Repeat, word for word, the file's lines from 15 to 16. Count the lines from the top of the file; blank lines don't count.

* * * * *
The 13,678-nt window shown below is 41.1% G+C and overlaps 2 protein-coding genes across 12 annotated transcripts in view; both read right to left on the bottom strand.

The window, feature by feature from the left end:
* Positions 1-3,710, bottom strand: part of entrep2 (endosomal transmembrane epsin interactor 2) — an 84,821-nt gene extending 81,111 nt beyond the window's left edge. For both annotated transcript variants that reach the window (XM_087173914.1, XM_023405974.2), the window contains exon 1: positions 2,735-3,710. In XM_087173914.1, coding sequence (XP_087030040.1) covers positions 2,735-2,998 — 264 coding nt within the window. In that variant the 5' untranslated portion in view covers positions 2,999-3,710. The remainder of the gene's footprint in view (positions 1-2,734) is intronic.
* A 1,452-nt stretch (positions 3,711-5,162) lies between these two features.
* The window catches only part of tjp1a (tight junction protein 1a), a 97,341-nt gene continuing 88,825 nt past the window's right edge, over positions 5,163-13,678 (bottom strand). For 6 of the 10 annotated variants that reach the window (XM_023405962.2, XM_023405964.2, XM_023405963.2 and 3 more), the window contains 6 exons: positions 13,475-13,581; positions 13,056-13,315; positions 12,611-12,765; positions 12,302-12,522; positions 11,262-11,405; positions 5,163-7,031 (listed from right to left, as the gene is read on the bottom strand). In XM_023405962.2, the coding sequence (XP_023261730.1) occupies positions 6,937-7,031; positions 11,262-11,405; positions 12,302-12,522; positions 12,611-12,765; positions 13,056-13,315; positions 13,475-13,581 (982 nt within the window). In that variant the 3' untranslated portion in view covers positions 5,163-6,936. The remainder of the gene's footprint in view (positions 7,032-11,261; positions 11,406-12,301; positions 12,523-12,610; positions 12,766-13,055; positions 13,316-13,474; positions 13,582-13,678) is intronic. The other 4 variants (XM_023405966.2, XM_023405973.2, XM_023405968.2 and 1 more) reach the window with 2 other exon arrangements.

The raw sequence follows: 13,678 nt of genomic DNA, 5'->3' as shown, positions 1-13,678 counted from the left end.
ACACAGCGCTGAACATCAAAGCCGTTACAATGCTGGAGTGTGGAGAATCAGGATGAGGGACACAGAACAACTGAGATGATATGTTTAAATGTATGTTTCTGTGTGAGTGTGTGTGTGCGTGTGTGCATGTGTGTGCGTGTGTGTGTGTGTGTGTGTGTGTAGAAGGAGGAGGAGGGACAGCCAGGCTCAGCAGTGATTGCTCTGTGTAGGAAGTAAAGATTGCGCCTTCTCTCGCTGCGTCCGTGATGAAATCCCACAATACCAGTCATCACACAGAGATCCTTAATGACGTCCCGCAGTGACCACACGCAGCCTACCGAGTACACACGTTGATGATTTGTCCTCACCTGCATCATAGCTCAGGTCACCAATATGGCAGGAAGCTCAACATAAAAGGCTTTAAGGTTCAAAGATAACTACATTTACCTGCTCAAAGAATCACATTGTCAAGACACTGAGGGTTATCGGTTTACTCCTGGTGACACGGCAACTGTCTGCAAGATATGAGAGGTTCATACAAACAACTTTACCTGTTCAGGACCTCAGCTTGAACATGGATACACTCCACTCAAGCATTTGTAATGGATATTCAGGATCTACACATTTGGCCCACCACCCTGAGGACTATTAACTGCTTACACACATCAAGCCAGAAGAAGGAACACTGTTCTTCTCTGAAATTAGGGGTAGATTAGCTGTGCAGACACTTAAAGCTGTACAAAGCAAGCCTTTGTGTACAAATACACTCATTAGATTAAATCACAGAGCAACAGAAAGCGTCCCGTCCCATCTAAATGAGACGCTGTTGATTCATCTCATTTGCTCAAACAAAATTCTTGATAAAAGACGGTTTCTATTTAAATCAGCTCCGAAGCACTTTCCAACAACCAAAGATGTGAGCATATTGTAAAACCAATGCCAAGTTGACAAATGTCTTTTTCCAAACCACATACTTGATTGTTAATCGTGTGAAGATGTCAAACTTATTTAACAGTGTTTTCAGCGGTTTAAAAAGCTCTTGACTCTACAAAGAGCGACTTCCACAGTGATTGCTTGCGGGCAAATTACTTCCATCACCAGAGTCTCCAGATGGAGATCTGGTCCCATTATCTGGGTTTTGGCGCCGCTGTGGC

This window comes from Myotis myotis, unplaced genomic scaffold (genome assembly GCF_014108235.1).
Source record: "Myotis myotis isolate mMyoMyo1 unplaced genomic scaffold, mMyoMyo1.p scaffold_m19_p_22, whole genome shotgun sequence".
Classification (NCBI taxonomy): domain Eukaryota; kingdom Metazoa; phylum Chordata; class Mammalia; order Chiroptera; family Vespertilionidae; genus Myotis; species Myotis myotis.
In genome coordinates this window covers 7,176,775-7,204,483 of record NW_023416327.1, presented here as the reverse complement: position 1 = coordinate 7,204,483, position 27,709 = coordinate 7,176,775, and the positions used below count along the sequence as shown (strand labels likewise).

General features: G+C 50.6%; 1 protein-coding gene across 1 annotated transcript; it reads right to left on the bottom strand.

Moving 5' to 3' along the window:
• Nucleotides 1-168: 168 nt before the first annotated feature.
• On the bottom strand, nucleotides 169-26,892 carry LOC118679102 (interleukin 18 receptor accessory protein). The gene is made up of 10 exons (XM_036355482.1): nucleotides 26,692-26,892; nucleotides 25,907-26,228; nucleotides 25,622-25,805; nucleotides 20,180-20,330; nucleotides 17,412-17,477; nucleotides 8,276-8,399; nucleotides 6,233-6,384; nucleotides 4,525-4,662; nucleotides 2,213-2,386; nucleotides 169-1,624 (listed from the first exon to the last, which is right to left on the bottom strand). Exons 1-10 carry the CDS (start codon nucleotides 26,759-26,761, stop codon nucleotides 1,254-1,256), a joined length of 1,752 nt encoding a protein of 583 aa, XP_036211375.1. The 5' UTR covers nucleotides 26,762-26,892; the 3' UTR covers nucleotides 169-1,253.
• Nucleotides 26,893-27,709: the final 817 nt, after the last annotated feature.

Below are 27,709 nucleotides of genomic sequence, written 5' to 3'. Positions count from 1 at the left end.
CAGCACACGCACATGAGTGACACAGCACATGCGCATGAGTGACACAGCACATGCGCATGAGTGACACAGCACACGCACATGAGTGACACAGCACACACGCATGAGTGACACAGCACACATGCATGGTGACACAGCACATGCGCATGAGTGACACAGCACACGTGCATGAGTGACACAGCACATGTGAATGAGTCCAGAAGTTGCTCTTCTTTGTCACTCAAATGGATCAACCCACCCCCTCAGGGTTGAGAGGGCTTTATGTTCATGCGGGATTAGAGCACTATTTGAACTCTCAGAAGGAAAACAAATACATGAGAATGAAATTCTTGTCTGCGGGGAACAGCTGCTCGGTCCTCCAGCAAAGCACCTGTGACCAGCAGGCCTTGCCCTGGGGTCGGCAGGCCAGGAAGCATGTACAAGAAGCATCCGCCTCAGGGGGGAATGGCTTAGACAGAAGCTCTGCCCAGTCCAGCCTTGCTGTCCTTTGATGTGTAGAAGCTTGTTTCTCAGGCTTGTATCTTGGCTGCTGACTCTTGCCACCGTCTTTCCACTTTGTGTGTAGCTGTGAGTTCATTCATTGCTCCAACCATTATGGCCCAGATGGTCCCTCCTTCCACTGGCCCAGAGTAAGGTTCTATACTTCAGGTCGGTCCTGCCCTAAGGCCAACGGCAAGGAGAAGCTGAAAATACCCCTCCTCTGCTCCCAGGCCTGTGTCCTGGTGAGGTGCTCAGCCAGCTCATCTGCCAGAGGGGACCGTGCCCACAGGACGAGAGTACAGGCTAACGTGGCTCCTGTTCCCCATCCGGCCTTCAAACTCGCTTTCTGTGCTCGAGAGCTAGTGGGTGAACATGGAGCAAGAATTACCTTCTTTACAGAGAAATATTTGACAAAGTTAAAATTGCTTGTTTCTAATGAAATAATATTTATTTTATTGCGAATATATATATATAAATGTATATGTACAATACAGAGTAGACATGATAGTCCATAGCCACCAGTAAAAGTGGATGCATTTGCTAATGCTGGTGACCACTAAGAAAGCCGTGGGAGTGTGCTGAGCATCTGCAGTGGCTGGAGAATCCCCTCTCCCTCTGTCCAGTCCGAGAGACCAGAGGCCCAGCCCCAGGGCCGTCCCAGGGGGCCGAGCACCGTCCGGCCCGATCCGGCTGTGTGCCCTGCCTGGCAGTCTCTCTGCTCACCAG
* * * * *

• On the bottom strand, nucleotides 169-26,892 carry LOC118679102 (interleukin 18 receptor accessory protein). The gene is made up of 10 exons (XM_036355482.1): nucleotides 26,692-26,892; nucleotides 25,907-26,228; nucleotides 25,622-25,805; nucleotides 20,180-20,330; nucleotides 17,412-17,477; nucleotides 8,276-8,399; nucleotides 6,233-6,384; nucleotides 4,525-4,662; nucleotides 2,213-2,386; nucleotides 169-1,624 (listed from the first exon to the last, which is right to left on the bottom strand). Exons 1-10 carry the CDS (start codon nucleotides 26,759-26,761, stop codon nucleotides 1,254-1,256), a joined length of 1,752 nt encoding a protein of 583 aa, XP_036211375.1. The 5' UTR covers nucleotides 26,762-26,892; the 3' UTR covers nucleotides 169-1,253.
• Nucleotides 26,893-27,709: the final 817 nt, after the last annotated feature.